I just attended the 10th Annual Critical Race Studies in Education Conference (CRSEA): #ResistanceMatters: Disrupting State-Sanctioned Racialized Violence Through Education Research, Theory, and Practice. It was only a few months ago that I found out there was an organization and conference devoted to applying Critical Race Theory to an educational setting (with an emphasis on K-12). I’m so grateful to have discovered this amazing conference and organization. I’ve been studying CRT for more than 15 years; I completed an English PhD dissertation on CRT and contemporary literature and have been exploring interdisciplinary CRT work ever since. Having just presented my work at Yale’s CRT conference in April, it was great to see another CRT conference doing exciting work, this time outside of CRT’s original legal origin. (If you missed my blog on the importance of CRT, please check it out here.)
More disciplines need to follow CRSEA and apply CRT to their respective fields. This conference has clearly grown over the last ten years, and it needs to keep growing. Educators (K-12 and higher ed alike) need to become more familiar with CRT and engage with its call to identify the systemic nature of racism and take action. If everyone in a given school system did that, it would be much harder for that school to participate in the school-to-prison pipeline. I hope the introductory manual I’m currently writing, which focuses on race and systemic racism, with tools for action, could be helpful in Teacher Ed programs as well as serve as professional development for current educators who want to develop their approach to understanding racism.
Here, I would like to share some highlights from this conference and reflect on how this work continues to push me as a white educator.
One of the primary questions that kept coming up in presentations was: Who is meant to be in college and grad school and who isn’t? As a white person raised in middle-class suburban NJ by white parents who went to college and grad school, I was meant to attend college and grad school. Not only was I meant to be in the classroom, but I was also meant to be in front of the classroom. The school is a site of state-sanctioned racialized violence (physical and symbolic). If my presence at the front of the classroom affirms white supremacy, what can I do in that space to challenge white supremacy? How can I make the space liberating for my students not meant to be there? These are the kinds of questions I need to think about every day in order to be less complicit in white supremacy.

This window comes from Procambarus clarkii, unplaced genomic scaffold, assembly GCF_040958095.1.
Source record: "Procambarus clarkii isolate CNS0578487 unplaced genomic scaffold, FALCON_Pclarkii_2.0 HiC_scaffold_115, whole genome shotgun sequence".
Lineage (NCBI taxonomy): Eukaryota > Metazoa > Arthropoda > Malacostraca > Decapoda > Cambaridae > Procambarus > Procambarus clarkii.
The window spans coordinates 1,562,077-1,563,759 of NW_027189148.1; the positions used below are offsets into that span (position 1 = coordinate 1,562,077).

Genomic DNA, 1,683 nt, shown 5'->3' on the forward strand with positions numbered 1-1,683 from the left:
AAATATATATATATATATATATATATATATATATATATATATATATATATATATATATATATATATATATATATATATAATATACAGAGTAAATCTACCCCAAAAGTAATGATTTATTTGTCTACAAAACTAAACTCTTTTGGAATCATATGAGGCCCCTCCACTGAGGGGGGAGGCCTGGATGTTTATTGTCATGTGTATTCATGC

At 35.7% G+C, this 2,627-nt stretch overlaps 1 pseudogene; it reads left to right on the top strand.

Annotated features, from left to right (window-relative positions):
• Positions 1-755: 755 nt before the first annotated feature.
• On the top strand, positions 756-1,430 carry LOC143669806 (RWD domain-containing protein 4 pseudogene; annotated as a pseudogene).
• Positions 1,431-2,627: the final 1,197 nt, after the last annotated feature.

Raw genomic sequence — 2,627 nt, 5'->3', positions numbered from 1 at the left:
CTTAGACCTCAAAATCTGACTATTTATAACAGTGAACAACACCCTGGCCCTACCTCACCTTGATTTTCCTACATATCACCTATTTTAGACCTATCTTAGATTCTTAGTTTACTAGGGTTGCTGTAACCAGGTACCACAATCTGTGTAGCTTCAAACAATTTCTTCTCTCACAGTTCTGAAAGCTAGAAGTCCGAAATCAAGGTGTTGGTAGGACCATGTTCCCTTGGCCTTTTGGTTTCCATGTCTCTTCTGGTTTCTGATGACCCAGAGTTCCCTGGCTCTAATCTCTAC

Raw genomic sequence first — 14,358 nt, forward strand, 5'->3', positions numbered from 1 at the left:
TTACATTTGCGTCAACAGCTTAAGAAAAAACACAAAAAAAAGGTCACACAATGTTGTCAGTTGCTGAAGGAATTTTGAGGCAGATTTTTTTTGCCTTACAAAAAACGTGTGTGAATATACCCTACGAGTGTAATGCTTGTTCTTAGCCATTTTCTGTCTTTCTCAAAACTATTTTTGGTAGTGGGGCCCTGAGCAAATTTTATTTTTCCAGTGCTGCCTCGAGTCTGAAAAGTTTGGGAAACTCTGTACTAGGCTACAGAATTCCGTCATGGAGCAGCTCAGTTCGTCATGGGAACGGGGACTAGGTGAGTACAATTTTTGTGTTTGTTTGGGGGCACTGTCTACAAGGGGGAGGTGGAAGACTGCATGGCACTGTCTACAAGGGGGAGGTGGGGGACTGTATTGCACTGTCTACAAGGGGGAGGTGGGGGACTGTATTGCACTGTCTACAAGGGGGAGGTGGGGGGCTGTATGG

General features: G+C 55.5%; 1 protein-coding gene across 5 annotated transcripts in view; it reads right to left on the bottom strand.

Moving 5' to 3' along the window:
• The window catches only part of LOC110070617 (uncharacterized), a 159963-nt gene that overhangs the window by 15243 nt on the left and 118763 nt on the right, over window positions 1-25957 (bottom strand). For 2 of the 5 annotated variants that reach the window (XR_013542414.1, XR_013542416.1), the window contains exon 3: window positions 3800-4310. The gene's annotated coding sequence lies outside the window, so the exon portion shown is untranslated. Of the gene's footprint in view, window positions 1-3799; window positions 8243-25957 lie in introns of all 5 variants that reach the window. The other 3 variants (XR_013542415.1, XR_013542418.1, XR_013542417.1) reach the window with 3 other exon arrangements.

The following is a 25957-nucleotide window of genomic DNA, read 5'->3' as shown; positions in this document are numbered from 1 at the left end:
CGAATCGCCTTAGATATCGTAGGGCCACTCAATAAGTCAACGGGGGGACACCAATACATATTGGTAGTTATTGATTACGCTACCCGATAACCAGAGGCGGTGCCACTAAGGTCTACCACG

This conference organized three plenaries to center the importance of activism: Student Activism, Faculty and Scholar Activism, and Engaged Community Activism. The students were an absolute inspiration. As a faculty member, I kept thinking that we need to figure out how to support student activists more effectively, across the country. These students spoke of faculty who challenged their activism, didn’t provide support, and otherwise served as obstacles to justice. We need to address that. Then, faculty who are scholar activists (which include many if not all of the faculty at this conference) spoke passionately about the challenges they face in balancing their scholarship and activism and the very difficult challenges of the tenure and promotion process. Again, more obstacles to justice that senior faculty have at least some control and power over, so that’s another area we need to work on. And finally, grad students and faculty spoke about community activism. Throughout all of these plenaries, the people doing the most activism were still questioning whether that was enough.
During the conference, there were some recurring questions that we need to spend more time considering:
- How can we end the school-to-prison pipeline?
- What does resistance look like?
- How can we create a “brave” classroom space?
- How can we bend the arc of history toward justice?
Finally, from the plenaries and concurrent sessions, I thought these specific aspects of systemic racism were especially noteworthy since they don’t often get attention:
- “White innocence” perpetuating white supremacy (Richard Orozco)
- White savior complex manifesting itself in volunteer tourism (Molly Gallegos)
- Pressure on women of color faculty to produce “affective labor” (Bianca Williams)
- Historical amnesia of claiming white fragility as civil rights issue (Cheryl Matias)
- “System working to correct itself” (Cristina Mislan)
- “We protest and are complicit at the same time” (Zeus Leonardo)
I also want to call attention to the following organizers and presenters for their valuable contributions: Daniella Cook, Frank Tuitt, Tom Romero, Katherine Rainey, Erica Van Steenis, Julia Daniel, Esther Ohito, Jamie Utt, Keffrelyn Brown, Michael Barnes, Romana Beltran, Lisa Calderon, Jasmine Haywood, Ruth López, Subini Annamma, Meredith McCoy, Justin Coles, Monica Ridgeway, Theodora Regina Berry, Marvin Lynn, David Stovall, Christine Zuni Cruz, and Gerardo López. Finally, as a panelist remarked at the end of the conference, if you haven’t read the “red book,” otherwise known as Critical Race Theory: The Key Writings That Formed the Movement, then start there. I’m honored that I had the opportunity to see Derrick Bell speak at the University of Delaware about 15 years ago, and he is one of those key founders. His counter-narratives of science fiction and legal analysis helped me understand the interdisciplinary potential of CRT, and I will always be thankful for that.